"Anyone interested in Kentucky and Tennessee in the Civil War era will enjoy this book. The editors have done a superb job of recruiting authors and assembling good, in some cases outstanding, essays."―Journal of American History"

"All in all, this is great tour-de-force for those interested in Kentucky and Tennessee history or in the political and social values that impacted those living in 1860 and continue to shape America today."―Journal of America's Military Past"

"A very good book on the life of the two states during the Civil War, and particularly on the dynamics of secession."―Strategy Page"

"This collection brings together sixteen essays by leading scholars on the Civil War in Kentucky and Tennessee. It sheds much new light on a region that―while recognized as critically significant during the mid-nineteenth century―is often overlooked in the historiography."―Journal of Southern History"

"The essays in Sister States, Enemy States persuasively demonstrate that the Civil War was fought not among well-defined classes in the East, but inside the households and farmsteads of the economically hybrid western Upper South. This volume is a must for anyone interested in East Tennessee and in the Civil War in general."―Journal of East Tennessee History"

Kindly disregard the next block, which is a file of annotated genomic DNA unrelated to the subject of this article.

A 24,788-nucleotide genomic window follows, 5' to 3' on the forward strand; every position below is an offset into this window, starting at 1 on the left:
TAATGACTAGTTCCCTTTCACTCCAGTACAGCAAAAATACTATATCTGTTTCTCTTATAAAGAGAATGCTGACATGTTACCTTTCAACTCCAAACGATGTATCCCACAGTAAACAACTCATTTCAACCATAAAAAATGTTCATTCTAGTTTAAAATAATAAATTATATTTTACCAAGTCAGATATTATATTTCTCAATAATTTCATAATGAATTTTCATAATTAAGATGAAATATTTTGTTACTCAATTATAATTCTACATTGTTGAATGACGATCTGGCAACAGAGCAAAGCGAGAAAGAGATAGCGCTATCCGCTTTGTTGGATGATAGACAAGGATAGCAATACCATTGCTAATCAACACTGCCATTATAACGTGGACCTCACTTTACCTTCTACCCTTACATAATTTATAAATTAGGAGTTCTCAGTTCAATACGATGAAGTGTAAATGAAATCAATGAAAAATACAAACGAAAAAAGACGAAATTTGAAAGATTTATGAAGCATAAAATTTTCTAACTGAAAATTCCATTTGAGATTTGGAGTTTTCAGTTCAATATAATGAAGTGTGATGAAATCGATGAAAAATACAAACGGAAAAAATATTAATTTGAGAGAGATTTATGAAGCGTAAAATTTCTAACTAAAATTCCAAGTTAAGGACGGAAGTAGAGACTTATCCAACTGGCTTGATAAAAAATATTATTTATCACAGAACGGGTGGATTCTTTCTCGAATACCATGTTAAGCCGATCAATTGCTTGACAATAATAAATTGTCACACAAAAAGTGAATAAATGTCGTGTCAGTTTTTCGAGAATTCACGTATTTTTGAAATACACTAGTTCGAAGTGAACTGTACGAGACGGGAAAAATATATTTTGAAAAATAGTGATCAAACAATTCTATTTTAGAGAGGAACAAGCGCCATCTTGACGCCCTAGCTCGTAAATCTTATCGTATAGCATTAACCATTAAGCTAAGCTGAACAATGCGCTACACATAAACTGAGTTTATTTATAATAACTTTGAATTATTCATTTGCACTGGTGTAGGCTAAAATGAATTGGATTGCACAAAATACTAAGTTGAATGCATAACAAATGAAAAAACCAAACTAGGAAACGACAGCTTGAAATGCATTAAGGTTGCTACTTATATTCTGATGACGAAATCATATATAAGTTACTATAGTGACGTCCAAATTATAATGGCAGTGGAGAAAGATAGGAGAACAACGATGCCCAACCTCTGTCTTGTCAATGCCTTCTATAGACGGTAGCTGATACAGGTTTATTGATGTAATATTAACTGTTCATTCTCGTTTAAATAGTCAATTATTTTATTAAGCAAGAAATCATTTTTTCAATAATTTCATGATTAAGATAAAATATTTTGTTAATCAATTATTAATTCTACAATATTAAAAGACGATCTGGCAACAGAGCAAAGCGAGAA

"A personal and very readable book that increases our understanding of everyday life during an extraordinary event." ―TOCWOC blog"―

About the Author

Kent T. Dollar is assistant professor of history at Tennessee Technological University and author of Soldiers of the Cross: Confederate Soldier-Christians and the Impact of War on their Faith. Larry H. Whiteaker is professor emeritus of history at Tennessee Technological University and author of The Individual and Society in America. W. Calvin Dickinson is professor emeritus of history at Tennessee Technological University and coauthor of Tennessee Tales the Textbooks Don't Tell
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Product Details

  • Hardcover: 352 pages
  • Publisher: University Press of Kentucky (June 8, 2009)
  • Language: English
  • ISBN-10: 0813125413
  • ISBN-13: 978-0813125411
  • Product Dimensions: 6 x 1.3 x 9 inches
  • Shipping Weight: 1.6 pounds (View shipping rates and policies)